CPA Public Policy Guidelines

Definitions of Policy Statements, Position Papers and Discussion Papers

A policy statement is a straightforward declaration of a CPA policy on a particular topic or topics. Such statements are designed to clarify intent, to guide action, and to prevent misunderstandings that might lead to unauthorized or inappropriate conduct.

Policy statements are short, concise and dated.   They contain the following elements:

  • Why the policy was created
  • To whom the policy applies
  • How the policy is to be applied

A position paper sets out the opinion or stance of the CPA vis-à-vis a particular issue. A position statement is more comprehensive than a policy statement; it contains background information and examination/discussion in order to provide a more complete understanding of the issues involved and of the rationale for a position and perhaps a policy. A major purpose of a position statement is to highlight psychology’s unique expertise.

As new evidence accrues, CPA may change its position on a particular issue, and thus, policy and position statements and discussion papers ought to be reviewed on a regular schedule by the PPC. Position papers typically include recommendations related to implementation of a position.

A discussion paper is produced for the purpose of providing balanced information on a particular topic without espousing or advocating a particular CPA position. A discussion paper does not stand by itself as a statement of a CPA policy or position, but may be used to formulate a policy statement or position paper.

Review Frequency
Max 250 words
Point form; bullets
3 years
No limit
Report format
3 years
No limit
Report format
Archived after 3 years


Guidelines for the Development of Policy Statements, Position Papers and Discussion Papers

  1. Position and discussion papers are typically developed under the guidance of CPA’s Public Policy Committee (PPC) and recommended for approval to the CPA Board as per the PPC’s Terms of Reference. CPA’s Board, senior staff and Sections may initiate policy statements, position papers and discussion papers for approval by the Board.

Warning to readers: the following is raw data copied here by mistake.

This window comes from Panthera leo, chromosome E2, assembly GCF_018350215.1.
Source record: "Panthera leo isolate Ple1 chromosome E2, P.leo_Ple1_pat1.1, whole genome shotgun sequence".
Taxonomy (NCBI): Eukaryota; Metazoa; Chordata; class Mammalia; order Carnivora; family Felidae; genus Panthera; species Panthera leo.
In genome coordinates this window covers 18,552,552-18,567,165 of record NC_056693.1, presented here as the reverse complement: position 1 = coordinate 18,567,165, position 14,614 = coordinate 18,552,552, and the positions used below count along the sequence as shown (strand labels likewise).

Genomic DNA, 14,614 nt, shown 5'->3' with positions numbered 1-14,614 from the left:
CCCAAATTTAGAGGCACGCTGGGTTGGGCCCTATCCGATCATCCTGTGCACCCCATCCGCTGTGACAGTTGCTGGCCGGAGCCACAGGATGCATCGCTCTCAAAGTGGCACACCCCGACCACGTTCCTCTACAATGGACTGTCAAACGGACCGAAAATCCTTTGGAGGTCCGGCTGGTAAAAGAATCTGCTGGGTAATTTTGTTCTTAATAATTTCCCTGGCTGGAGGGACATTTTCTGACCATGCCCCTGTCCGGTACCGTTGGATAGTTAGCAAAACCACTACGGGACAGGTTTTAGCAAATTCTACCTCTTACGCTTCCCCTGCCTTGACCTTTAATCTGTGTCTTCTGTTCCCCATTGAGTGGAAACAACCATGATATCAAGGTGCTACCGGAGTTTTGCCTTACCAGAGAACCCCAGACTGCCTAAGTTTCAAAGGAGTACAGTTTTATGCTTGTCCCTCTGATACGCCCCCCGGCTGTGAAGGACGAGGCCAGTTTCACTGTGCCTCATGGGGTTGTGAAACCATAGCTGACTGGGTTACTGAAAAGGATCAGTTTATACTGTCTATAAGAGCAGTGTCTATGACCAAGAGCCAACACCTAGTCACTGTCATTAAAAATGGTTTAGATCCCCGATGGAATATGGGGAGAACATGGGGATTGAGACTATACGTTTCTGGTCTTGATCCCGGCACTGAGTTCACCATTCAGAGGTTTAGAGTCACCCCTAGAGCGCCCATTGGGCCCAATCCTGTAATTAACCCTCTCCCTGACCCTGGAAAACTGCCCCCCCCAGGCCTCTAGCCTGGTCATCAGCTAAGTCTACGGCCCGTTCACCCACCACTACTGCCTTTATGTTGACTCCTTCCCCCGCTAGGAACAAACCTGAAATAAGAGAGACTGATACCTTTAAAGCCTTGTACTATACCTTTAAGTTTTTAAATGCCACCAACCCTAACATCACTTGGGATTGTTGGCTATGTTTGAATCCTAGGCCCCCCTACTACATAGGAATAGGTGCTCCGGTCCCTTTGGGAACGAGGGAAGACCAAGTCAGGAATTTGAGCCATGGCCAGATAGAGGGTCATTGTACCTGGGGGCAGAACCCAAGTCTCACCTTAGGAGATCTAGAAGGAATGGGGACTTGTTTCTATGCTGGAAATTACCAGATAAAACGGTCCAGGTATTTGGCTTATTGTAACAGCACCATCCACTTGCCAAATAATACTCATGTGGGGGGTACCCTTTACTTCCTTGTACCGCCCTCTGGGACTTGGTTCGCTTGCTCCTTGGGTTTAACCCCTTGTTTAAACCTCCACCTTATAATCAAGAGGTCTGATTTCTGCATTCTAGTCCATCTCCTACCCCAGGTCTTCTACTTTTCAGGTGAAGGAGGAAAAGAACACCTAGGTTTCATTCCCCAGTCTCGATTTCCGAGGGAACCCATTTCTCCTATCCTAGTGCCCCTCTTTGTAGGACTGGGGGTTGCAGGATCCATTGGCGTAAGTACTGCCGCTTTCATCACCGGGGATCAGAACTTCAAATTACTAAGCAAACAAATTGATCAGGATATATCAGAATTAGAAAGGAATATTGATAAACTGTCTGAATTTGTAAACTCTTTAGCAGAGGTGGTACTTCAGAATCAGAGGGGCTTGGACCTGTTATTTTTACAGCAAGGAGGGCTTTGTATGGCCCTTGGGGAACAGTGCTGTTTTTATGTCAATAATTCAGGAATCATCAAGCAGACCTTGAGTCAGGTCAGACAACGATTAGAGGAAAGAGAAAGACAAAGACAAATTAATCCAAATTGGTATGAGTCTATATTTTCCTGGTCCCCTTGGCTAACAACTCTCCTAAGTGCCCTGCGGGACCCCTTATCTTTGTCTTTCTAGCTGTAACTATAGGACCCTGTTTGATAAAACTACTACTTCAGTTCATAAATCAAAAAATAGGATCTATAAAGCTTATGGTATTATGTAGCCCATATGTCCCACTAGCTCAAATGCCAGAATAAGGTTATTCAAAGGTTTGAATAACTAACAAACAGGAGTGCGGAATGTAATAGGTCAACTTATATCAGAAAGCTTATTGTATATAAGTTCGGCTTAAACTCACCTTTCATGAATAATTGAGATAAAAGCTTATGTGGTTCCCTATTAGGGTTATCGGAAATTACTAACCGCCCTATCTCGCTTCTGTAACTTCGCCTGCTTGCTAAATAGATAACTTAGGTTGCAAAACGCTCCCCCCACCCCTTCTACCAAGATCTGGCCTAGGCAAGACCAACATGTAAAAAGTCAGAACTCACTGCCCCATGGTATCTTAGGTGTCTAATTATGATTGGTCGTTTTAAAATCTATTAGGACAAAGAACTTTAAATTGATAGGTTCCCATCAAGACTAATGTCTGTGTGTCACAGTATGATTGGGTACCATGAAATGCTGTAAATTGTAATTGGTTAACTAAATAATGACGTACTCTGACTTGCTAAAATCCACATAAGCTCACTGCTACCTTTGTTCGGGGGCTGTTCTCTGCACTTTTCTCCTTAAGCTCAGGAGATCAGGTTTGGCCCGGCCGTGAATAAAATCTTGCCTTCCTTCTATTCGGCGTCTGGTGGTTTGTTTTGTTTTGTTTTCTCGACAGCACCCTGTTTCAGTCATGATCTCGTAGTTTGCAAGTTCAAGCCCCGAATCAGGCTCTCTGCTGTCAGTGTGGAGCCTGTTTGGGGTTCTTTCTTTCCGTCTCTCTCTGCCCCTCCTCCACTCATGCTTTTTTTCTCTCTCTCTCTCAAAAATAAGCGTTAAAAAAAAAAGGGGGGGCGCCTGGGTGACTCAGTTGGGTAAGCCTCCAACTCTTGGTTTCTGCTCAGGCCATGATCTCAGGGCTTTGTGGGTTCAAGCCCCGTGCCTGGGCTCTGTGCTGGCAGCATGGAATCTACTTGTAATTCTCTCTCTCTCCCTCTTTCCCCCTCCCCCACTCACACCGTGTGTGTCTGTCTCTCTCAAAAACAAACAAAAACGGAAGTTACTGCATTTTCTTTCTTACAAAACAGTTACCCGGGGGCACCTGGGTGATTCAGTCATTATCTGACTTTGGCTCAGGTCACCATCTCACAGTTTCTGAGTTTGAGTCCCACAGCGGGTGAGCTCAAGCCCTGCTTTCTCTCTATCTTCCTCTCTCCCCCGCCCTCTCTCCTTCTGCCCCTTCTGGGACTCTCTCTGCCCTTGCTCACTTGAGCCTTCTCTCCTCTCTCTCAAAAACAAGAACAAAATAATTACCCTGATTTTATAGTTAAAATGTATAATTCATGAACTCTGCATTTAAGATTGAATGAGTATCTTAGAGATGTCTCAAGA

2. Although policy statements typically initiate with the Board and position and discussion papers are typically developed under the guidance of the PPC, any member, Section, or Committee of the Association can make a recommendation for a policy statement, position paper or discussion paper to the CPA Board. Recommendations from CPA members, Sections or other Committees (i.e. other than the PPC), as well as those from any individual or group external to the CPA (e.g. other stakeholders or organizations), for the development of a policy statement, position paper or discussion paper by the CPA must be in the form of a written request and directed to the CPA Board of Directors through its Chief Executive Officer. The Board may then refer the recommendation to the PPC for review and recommendation. 
  3. The Board and its designated officers shall act expeditiously on all requests and recommendations. All recommendations for the development of policy statements, position papers and discussion papers must include:
    • information about the relevance of the issue to psychology in Canada as a profession and/or science;
    • documentation, based on facts and knowledge, in support of the need for the proposed policy statement/position;
    • the relevancy and consistency of the proposed statement/position with the CPA Code of Ethics.
  4. All policy statements and position papers and discussion papers must be in concert with the mission of the Association and comply with the Canadian Code of Ethics.
  5. The author and publisher of all policy statements and position papers will be the Association itself. The writers of a discussion paper will be listed as its authors. Policy statements, position papers, and discussion papers written for and disseminated by CPA must be approved by the CPA Board and CPA retains copyright over them. 
  6. Policy priorities identified and recommended to the CPA Board need to be timely, responsive and reflective of Canadian interests and concerns. 
  7. Any articulated policy must be based on sound empirical evidence within the science and practice of psychology. 
  8. In general, statements and positions should reflect the consensus views of the discipline and/or profession of psychology. 
  9. In the event that there is urgent reason to take a position or make a statement that is not already an official CPA policy, or consistent with a statement or position previously made public by CPA, this can only be done by the CEO and President in concert. 
  10. CPA’s Head Office will handle all translation and dissemination of all approved policy statements, position papers and discussion papers. 


Approved by the CPA Board of Directors, June 2012